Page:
In Molock, plaintiffs brought a federal diversity class action in the District Court for the District of Columbia to recover lost wages related to their employment at Whole Foods. Whole Foods is headquartered in Texas and incorporated in Delaware, and the employees brought various state-law claims. Whole Foods unsuccessfully moved to dismiss on the ground that the district court lacked jurisdiction over nonresident absent class member claims, and sought interlocutory appeal of that ruling. Rather than ruling outright, the D.C. Circuit held that it was premature to rule on personal jurisdiction.
The D.C. Circuit did not rule out the possibility that it could dismiss nonresident absent class members’ claims if and when the class was certified. This was because, “class certification  brings unnamed class members into the action and triggers due process limitations on a court’s exercise of personal jurisdiction over their claims.” And, in a nod to the Supreme Court’s reasoning in Bristol-Myers, it emphasized that its ruling was “not peculiar to class actions; rather it [was] merely a specific application of the more general principle that personal jurisdiction entails a court’s ‘power over the parties before it.’” Thus, any ruling on the court’s jurisdiction over absent class members’ claims before class certification would be “purely advisory” and prohibited pursuant to Article III of the Constitution.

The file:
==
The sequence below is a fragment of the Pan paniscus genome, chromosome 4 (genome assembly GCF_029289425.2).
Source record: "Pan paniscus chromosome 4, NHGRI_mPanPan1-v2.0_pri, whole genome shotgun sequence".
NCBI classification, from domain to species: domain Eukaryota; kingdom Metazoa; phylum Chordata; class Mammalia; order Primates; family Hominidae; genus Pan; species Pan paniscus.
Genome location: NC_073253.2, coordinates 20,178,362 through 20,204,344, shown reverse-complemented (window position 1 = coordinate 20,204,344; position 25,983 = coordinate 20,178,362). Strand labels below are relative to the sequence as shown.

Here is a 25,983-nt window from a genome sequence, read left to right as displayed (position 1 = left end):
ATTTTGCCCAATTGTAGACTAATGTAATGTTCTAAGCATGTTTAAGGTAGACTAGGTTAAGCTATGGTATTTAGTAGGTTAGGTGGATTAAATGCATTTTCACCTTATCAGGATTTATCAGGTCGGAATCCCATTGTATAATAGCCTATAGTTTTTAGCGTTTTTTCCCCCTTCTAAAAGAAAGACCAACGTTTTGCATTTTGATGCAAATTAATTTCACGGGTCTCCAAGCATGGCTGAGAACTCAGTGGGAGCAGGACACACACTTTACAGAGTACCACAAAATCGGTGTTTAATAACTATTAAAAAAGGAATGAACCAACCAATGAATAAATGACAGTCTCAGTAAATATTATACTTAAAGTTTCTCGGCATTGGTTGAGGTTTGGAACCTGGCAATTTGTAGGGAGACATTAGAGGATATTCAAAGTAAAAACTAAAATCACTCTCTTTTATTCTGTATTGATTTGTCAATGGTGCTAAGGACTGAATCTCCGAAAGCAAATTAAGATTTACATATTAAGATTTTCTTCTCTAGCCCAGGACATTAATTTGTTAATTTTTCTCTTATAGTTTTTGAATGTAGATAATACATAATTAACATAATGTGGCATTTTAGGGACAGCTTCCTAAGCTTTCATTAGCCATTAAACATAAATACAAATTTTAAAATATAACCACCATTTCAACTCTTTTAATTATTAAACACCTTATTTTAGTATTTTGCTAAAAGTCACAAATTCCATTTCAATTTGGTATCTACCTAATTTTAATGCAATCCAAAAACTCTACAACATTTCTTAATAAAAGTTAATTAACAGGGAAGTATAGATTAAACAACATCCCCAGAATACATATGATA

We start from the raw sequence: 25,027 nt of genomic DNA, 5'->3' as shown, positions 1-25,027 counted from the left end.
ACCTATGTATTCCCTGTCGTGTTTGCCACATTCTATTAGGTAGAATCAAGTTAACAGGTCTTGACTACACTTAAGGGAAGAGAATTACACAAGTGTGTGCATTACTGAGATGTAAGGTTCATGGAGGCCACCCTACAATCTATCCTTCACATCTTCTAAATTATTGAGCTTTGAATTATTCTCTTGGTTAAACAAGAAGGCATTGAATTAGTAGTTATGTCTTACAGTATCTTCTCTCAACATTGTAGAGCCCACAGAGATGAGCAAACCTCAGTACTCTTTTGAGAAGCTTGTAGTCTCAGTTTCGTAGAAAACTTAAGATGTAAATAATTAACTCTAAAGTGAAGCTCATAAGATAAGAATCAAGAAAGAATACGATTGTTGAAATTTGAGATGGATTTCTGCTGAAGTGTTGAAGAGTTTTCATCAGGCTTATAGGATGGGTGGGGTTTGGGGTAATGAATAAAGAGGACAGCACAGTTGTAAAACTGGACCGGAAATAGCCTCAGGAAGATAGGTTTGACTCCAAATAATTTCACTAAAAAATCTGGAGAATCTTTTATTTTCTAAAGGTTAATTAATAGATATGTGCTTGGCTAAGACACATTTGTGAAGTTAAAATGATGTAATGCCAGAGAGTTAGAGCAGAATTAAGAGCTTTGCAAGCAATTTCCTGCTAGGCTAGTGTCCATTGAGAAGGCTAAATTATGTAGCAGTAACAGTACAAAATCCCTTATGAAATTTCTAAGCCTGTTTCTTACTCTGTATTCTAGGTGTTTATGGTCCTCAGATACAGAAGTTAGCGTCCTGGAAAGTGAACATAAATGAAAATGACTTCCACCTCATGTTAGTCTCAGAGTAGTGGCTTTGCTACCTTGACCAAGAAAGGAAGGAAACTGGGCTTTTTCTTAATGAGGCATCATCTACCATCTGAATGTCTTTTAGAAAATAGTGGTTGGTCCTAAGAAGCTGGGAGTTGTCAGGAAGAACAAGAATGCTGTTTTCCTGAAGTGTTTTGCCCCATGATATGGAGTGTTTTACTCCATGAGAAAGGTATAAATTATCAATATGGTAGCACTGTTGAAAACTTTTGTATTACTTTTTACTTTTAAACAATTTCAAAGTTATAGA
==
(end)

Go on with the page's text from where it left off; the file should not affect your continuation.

Importantly, the D.C. Circuit did not accept plaintiffs’ argument that Rule 23 of the Federal Rule of Civil Procedure creates an exception to the general rules of personal jurisdiction—that a “federal court sitting in diversity [may] exercise personal jurisdiction over unnamed, nonresident class members’ claims, even if a state court could not.” The court noted that if a class was certified, the district court could at that time “entertain Whole Foods’s motion to dismiss the nonnamed class members.”
While the majority in Molock declined to directly address whether Bristol-Myers might apply in either federal courts or in class actions, the dissent by Senior Circuit Judge Silberman indicated that it should. He declared that “a class action is just a species of joinder,” and Bristol-Myers was essentially indistinguishable from a federal class action. Judge Silberman would have ruled that Bristol-Myers barred the exercise of specific jurisdiction over non-resident class members injured elsewhere. He also rejected the notion that Rule 23 itself creates an exception to the principles of personal jurisdiction.
Cruson v. Jackson National Life Insurance Company
Like the D.C. Circuit, the Fifth Circuit in Cruson also addressed the appropriate timing of defendant’s personal jurisdiction challenge to non-resident absent class members. The district court had certified a class of individuals who purchased annuities from defendant Jackson, which plaintiffs alleged had violated class member annuity contracts. Jackson did not challenge the court’s personal jurisdiction over non-resident plaintiffs when it initially moved to dismiss, so the posture on appeal was whether Jackson therefore had waived its personal jurisdiction defense.